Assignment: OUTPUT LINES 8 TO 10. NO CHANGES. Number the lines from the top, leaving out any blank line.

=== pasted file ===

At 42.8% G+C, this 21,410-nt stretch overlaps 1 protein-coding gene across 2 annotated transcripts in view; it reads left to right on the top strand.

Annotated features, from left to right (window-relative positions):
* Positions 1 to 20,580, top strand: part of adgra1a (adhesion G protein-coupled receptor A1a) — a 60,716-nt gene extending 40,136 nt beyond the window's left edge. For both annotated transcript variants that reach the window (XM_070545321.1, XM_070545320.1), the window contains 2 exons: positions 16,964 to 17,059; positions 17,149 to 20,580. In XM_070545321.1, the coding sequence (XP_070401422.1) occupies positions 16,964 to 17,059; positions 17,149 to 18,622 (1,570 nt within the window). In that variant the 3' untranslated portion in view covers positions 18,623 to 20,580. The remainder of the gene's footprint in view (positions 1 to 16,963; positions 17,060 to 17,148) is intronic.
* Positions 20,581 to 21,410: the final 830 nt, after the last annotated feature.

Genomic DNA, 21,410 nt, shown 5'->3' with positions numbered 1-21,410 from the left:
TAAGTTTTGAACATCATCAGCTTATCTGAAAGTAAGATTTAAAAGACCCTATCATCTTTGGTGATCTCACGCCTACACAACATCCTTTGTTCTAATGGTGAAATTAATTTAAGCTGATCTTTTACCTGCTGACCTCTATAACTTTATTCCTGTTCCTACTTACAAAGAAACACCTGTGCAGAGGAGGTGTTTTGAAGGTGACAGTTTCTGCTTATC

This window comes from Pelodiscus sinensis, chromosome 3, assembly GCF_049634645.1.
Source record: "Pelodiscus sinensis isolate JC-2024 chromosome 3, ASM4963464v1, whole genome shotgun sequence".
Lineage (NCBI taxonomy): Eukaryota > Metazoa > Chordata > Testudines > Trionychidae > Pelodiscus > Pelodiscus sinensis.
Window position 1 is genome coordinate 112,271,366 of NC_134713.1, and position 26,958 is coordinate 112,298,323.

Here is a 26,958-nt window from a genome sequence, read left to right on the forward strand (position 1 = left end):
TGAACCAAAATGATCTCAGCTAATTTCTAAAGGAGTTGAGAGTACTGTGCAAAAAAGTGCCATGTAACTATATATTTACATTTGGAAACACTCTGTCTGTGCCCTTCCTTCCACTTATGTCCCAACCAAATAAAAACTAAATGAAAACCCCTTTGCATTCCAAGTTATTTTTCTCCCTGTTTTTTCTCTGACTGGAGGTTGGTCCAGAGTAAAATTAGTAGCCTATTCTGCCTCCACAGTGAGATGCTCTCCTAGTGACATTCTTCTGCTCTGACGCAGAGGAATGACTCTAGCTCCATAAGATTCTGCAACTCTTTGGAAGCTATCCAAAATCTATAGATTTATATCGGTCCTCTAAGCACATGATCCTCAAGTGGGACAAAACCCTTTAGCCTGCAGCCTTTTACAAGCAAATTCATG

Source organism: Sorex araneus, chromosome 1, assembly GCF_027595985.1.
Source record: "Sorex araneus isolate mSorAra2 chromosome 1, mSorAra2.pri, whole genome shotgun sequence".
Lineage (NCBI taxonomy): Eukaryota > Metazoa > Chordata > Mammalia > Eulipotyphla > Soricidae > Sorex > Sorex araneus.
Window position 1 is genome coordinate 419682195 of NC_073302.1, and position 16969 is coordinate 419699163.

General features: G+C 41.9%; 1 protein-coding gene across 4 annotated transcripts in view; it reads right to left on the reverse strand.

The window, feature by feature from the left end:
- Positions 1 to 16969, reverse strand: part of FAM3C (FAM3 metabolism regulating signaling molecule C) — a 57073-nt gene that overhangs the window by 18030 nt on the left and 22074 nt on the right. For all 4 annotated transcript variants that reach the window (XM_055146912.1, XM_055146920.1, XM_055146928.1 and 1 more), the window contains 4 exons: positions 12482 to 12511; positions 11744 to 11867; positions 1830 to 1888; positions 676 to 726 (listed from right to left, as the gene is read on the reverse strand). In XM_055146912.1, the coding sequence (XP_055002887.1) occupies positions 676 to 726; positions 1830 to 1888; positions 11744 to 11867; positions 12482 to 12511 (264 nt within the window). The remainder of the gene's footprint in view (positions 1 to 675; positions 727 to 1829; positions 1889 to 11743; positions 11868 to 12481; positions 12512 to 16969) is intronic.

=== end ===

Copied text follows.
Source record: "Pelodiscus sinensis isolate JC-2024 chromosome 3, ASM4963464v1, whole genome shotgun sequence".
Lineage (NCBI taxonomy): Eukaryota > Metazoa > Chordata > Testudines > Trionychidae > Pelodiscus > Pelodiscus sinensis.
Window position 1 is genome coordinate 112,271,366 of NC_134713.1, and position 26,958 is coordinate 112,298,323.